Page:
Gassho, sat today, lah
    求道芸化 Kyudo Geika
    I am just a priest-in-training, please do not take anything I say as a teaching.

  3. #3
    This is a good topic Shoka, thank you!
    I am with you on the social discomfort when approaching those in need, and I have also made a lot of progress in that area over time. It was similar, first noticing the discomfort and then consciously taking steps to overcome it.

    My main obstacle these days is fear of commitment! If Iím not careful, I get (internally) whiny about giving up my time. I also have trouble already with organizing and prioritizing tasks. So I do tend to take the ďeasierĒ way out and make monetary contributions whenever I can. I have a couple of charities on monthly automatic payments.

    Gassho
    Jakuden
    SatToday/LAH


    Sent from my iPhone using Tapatalk
    清 道 寂田
    SEIDO JAKUDEN
    I am a novice priest. Any resemblance my posts may have to actual teachings about the Dharma, living or dead, is purely coincidental (and just my attempt to be helpful).

  4. #4
    Thank you Shoka. =)

    Gassho
    Shingen

    Sat/LAH
    RINDO SHINGEN
    倫道 真現

  5. #5
    Thank you.

    Gassho, Jundo

    SatTodayLAH
    ALL OF LIFE IS OUR TEMPLE

  6. #6
    Thank you Shoka. I will give this some more thought.

    Gassho Kyotai
    ST

    Sent from my SM-G950W using Tapatalk
    I am a student at Treeleaf. Please take what I say with a grain of salt. Gassho

  7. #7
    Hi Shoka,

    Thank you for this thread.


    1. Share a hurdle. What stops you from doing charity work, giving money, or just a LAH activity.
    Personally I see my own ego as a hurdle. Some times people come to me asking for help or advise and I have to make them wait because I am in the middle of a project or helping out some other people. This happened to me just yesterday. I teach English to a couple of kids and I also spend time with a kid with Down's Syndrome. I was in the middle of an English session and this kid came to spend the afternoon with me. Sometimes we take a walk or work with plants or I tell him stories. But yesterday I had to say NO. And I felt terrible but I can't attend to all at the same time

    2. Share past stories of engaged work that didn’t go the way you expected. What acts have you tried in the past that didn’t work out?
    In many places in South America there's this social experiment in winter time when people hang out coats, scarves and blankets in public places. They are free to take for anyone who need them.

    So here at home we gathered some sweaters, scarves and beanies and hanged them in a park. The next morning a guy in the local market was selling our clothes! I felt really bad about it because I donated the clothes in a good spirit of helping someone, not to allow some smart guy to sell stuff without effort.

    Then I discovered myself making a lot of judgments and creating stories in my head. I let them go and we simply went to another park to hang a couple clothes more.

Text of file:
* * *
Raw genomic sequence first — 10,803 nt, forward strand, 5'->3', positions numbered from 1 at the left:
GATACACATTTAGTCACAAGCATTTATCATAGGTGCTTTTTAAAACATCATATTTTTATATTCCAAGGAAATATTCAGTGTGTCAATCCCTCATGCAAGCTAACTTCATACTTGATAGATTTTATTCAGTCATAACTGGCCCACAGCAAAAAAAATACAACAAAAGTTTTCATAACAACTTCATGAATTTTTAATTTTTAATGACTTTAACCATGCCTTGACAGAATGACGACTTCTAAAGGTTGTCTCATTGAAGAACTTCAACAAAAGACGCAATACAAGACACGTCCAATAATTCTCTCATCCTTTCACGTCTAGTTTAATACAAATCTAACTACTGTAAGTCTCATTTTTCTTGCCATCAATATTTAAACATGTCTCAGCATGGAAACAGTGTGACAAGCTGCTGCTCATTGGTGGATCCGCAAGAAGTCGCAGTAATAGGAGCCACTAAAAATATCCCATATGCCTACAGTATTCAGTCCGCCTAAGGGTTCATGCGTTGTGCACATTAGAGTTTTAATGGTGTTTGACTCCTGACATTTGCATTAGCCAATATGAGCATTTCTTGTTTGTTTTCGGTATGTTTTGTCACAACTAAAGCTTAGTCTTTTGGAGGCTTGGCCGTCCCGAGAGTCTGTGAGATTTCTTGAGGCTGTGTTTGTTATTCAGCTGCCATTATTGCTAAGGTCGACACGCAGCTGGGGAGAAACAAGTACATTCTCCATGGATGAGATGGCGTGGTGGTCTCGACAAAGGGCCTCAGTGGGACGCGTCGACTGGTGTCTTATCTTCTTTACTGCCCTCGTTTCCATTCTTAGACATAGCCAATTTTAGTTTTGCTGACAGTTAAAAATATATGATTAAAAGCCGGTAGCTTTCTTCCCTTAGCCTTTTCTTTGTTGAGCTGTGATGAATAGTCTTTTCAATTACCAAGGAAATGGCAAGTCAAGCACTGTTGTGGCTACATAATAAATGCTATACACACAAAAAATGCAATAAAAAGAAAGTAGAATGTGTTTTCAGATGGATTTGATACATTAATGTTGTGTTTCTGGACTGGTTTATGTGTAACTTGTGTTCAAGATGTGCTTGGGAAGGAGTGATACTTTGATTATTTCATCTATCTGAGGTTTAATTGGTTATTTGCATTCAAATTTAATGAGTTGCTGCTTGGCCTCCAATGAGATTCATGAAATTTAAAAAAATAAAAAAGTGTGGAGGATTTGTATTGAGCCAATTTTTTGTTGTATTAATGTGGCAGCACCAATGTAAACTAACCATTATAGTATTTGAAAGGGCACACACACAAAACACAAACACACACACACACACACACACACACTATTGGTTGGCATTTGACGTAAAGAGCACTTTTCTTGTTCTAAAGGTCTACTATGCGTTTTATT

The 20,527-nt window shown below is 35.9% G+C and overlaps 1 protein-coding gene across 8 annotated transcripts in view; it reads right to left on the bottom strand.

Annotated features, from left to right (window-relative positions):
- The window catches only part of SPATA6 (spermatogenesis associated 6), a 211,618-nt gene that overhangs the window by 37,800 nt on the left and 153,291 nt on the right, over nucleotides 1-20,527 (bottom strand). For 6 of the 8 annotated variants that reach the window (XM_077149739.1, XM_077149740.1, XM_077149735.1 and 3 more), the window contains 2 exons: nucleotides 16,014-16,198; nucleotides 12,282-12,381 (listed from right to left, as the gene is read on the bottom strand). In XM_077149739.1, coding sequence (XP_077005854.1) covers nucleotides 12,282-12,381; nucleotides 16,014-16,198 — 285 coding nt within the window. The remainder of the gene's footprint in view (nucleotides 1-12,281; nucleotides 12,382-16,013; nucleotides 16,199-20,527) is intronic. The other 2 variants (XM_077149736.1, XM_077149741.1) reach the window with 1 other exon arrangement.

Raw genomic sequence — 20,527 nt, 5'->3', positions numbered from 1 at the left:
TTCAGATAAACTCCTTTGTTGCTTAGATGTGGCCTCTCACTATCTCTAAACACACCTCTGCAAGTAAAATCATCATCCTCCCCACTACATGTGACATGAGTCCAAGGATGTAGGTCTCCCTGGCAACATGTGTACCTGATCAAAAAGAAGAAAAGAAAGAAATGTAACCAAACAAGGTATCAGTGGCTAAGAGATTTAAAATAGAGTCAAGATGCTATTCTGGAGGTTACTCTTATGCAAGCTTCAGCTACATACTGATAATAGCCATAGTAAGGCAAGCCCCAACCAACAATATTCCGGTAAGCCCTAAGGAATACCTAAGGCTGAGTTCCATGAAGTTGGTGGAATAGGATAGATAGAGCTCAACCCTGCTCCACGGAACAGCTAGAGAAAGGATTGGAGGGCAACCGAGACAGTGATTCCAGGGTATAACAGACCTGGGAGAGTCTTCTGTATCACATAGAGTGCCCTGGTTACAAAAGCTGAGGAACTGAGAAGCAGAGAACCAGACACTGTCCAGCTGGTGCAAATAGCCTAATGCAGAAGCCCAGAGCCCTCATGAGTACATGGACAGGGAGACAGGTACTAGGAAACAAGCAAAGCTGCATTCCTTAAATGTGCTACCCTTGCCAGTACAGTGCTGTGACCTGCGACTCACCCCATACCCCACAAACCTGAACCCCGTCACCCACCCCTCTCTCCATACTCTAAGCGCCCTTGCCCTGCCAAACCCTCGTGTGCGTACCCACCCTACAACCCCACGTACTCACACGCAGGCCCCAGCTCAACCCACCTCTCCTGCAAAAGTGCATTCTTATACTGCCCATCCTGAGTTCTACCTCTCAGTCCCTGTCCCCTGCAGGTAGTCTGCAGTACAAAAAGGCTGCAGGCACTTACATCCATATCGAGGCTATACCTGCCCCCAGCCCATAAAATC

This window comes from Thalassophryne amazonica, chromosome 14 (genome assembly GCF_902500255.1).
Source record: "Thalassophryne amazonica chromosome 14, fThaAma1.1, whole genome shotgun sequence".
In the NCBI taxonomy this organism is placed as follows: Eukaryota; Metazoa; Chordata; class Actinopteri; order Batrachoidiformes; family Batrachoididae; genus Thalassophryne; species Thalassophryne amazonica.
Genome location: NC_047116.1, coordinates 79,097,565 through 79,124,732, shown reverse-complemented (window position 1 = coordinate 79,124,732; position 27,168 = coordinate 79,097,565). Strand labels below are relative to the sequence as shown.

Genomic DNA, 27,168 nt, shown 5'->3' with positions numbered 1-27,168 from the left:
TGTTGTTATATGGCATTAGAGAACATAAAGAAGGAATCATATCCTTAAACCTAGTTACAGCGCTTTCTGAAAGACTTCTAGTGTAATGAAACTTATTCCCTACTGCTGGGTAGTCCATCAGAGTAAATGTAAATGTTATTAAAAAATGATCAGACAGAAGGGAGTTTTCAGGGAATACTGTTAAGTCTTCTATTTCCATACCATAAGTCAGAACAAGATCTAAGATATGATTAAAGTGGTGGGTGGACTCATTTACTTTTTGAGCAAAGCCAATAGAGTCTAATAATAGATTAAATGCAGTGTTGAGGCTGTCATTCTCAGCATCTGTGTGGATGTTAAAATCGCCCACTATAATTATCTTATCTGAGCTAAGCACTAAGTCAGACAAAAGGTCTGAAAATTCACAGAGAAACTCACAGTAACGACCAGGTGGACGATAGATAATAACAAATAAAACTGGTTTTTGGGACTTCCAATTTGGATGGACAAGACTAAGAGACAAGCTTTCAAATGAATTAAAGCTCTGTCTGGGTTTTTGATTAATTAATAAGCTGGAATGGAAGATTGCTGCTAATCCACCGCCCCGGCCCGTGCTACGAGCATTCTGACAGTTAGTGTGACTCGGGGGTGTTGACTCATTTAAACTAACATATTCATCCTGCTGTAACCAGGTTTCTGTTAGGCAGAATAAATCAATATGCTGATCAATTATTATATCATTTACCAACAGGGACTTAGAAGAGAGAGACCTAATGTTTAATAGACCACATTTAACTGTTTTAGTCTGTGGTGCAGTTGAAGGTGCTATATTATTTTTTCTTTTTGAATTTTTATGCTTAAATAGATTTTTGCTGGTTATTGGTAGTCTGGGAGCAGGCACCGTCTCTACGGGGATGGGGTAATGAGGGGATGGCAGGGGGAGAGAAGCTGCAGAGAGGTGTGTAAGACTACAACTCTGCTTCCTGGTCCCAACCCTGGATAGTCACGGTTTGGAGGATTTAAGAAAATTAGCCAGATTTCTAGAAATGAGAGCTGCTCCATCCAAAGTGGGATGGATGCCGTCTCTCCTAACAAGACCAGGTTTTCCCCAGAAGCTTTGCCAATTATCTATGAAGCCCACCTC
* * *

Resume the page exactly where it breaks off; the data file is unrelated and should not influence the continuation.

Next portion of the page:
And more recently... I helped as much as I could to send money for the victims of the huge earthquake we had last year. I rallied people in other countries, neighbors, friends... we collected a good amount of money and sent it to the relief fund. This past few days an scandal exploded: some government officials stole the money (billions of dollars!) and after 6 months of the earthquake, government said there was no money for reconstruction. And people is still living on the street with no hope, jobs, homes or even food.

    So what do we do? Keep on helping of course. But this time bypassing the government.


    3. Share what has worked for you. Is there some charitable act that works well for you, explain why it works well.
    I enjoy working close to people. Teaching zazen or basic Buddhism to small groups works really fine. This has served me to be in touch with a lot of friends in many cities and help them in whatever way I can.

    I also think that helping and teaching young people is great because if I can show them that kindness and compassion work, maybe they'll learn to apply them to their lives. Who knows

    Gassho,

    Kyonin
    Sat/LAH
    Hondō Kyōnin
    奔道 協忍

  8. #8
    1. Share a hurdle. What stops you from doing charity work, giving money, or just a LAH activity.

    It is usually my own ego, the desire in that moment to be doing something more pleasing or enjoyable for myself or my immediate family and loved ones. It is hard to give away my money, my food, my time. I am afraid that I am far from sainthood in that regard. I am a "middle way" fellow on this, who believes that we must have balance, and allocate our resources in units. The Buddha, in his advice to lay people on how to spend their money, seemed to say the same, and I think that Dogen and most of the other Zen folks used to keep some time for their other-directed activities and a time for themself. They would make sure that others were fed and sheltered, but also that they themselves were fed and sheltered. The Buddha also spoke of various kinds of giving ...